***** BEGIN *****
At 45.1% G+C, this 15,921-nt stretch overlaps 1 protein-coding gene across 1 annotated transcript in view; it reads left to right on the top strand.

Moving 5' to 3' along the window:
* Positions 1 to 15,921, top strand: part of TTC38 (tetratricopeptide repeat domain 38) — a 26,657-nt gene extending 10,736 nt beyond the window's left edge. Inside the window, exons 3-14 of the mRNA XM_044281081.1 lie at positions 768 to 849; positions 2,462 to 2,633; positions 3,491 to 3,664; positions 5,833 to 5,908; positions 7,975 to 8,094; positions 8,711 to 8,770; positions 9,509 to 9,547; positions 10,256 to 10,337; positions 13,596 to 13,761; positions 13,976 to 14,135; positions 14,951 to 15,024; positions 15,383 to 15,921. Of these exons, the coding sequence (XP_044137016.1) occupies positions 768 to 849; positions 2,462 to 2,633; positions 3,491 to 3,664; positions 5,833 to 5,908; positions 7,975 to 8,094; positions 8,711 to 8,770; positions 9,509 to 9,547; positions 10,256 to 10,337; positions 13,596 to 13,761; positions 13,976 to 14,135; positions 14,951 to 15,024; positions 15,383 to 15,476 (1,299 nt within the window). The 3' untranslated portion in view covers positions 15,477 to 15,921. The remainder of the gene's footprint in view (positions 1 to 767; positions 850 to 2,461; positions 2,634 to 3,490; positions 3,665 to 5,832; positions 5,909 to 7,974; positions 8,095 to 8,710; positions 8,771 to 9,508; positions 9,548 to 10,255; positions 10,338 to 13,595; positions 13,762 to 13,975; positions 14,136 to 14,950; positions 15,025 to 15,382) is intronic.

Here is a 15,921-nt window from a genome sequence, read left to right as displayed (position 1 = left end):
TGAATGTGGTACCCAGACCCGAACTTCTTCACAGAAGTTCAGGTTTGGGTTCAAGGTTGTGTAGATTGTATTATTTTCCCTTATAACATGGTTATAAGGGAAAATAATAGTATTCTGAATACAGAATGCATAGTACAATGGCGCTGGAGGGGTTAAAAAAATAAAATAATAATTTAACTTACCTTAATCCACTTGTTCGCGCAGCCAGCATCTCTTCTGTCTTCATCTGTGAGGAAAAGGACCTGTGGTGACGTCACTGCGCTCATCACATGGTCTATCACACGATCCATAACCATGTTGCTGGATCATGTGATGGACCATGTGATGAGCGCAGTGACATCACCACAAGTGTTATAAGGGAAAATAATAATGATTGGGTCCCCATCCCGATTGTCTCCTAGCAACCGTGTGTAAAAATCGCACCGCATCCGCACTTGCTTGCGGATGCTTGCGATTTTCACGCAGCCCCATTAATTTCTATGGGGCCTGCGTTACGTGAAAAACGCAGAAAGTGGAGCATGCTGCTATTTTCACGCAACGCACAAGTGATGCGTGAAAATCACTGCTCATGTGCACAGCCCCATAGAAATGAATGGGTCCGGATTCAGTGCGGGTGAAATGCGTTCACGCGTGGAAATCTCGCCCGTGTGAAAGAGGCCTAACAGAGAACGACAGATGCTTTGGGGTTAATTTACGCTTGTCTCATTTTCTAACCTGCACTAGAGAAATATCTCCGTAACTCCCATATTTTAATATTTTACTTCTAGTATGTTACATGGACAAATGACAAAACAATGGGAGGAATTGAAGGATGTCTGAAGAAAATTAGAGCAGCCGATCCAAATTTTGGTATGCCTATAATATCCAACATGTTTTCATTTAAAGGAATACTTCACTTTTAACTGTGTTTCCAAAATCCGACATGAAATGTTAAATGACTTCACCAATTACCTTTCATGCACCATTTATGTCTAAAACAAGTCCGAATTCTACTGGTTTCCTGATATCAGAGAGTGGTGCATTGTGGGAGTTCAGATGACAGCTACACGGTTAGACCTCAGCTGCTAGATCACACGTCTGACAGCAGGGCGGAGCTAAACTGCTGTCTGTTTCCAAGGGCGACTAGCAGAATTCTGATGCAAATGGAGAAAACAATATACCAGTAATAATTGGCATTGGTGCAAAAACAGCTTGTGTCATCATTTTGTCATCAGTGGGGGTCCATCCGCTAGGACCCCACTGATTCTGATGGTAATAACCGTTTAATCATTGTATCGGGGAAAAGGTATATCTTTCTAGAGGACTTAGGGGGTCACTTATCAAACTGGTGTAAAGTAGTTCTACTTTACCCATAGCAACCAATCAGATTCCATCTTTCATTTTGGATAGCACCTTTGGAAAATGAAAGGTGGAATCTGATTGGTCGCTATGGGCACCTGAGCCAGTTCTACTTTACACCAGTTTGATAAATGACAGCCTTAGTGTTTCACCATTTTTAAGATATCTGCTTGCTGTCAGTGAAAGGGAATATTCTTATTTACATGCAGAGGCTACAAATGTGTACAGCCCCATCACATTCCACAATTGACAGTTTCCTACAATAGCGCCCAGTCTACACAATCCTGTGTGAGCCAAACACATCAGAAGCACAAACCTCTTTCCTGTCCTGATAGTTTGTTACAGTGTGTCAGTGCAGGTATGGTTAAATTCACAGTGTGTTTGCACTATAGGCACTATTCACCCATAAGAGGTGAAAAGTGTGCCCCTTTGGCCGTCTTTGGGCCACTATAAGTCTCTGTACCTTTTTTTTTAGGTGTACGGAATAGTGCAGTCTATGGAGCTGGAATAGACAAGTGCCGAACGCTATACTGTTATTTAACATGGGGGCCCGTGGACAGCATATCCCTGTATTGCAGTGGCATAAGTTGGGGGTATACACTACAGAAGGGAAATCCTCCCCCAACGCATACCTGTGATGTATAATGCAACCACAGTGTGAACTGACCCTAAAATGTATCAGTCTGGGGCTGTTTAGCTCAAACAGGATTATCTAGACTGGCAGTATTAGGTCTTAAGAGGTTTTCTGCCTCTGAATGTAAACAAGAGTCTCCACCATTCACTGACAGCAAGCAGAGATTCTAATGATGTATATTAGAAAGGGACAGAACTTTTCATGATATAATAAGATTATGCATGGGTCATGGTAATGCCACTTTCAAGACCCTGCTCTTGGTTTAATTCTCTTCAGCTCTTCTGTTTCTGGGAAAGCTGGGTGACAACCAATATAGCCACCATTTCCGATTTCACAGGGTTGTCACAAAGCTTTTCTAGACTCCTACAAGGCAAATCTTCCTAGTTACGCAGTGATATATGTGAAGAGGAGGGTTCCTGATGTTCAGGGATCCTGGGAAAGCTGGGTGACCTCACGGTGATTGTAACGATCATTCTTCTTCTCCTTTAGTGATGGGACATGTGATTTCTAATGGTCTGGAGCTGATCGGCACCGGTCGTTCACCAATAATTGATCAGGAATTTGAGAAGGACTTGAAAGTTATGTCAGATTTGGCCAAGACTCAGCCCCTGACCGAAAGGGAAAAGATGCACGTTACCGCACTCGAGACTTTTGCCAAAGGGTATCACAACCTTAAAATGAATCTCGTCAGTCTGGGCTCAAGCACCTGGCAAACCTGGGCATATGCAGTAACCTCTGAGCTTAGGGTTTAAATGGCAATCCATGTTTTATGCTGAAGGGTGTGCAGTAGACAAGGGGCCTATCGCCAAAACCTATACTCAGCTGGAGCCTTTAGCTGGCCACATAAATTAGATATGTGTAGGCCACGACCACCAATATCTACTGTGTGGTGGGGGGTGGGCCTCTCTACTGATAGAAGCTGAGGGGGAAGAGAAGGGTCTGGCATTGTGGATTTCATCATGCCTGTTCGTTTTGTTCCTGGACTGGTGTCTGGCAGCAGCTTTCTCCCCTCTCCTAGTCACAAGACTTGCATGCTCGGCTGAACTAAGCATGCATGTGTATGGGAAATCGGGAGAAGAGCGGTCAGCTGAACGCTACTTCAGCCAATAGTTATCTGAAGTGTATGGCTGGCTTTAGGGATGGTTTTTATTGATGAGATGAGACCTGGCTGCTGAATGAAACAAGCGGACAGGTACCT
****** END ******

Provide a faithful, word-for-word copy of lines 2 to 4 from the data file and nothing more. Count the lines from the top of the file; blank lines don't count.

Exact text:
Moving 5' to 3' along the window:
* Positions 1 to 15,921, top strand: part of TTC38 (tetratricopeptide repeat domain 38) — a 26,657-nt gene extending 10,736 nt beyond the window's left edge. Inside the window, exons 3-14 of the mRNA XM_044281081.1 lie at positions 768 to 849; positions 2,462 to 2,633; positions 3,491 to 3,664; positions 5,833 to 5,908; positions 7,975 to 8,094; positions 8,711 to 8,770; positions 9,509 to 9,547; positions 10,256 to 10,337; positions 13,596 to 13,761; positions 13,976 to 14,135; positions 14,951 to 15,024; positions 15,383 to 15,921. Of these exons, the coding sequence (XP_044137016.1) occupies positions 768 to 849; positions 2,462 to 2,633; positions 3,491 to 3,664; positions 5,833 to 5,908; positions 7,975 to 8,094; positions 8,711 to 8,770; positions 9,509 to 9,547; positions 10,256 to 10,337; positions 13,596 to 13,761; positions 13,976 to 14,135; positions 14,951 to 15,024; positions 15,383 to 15,476 (1,299 nt within the window). The 3' untranslated portion in view covers positions 15,477 to 15,921. The remainder of the gene's footprint in view (positions 1 to 767; positions 850 to 2,461; positions 2,634 to 3,490; positions 3,665 to 5,832; positions 5,909 to 7,974; positions 8,095 to 8,710; positions 8,771 to 9,508; positions 9,548 to 10,255; positions 10,338 to 13,595; positions 13,762 to 13,975; positions 14,136 to 14,950; positions 15,025 to 15,382) is intronic.

Here is a 15,921-nt window from a genome sequence, read left to right as displayed (position 1 = left end):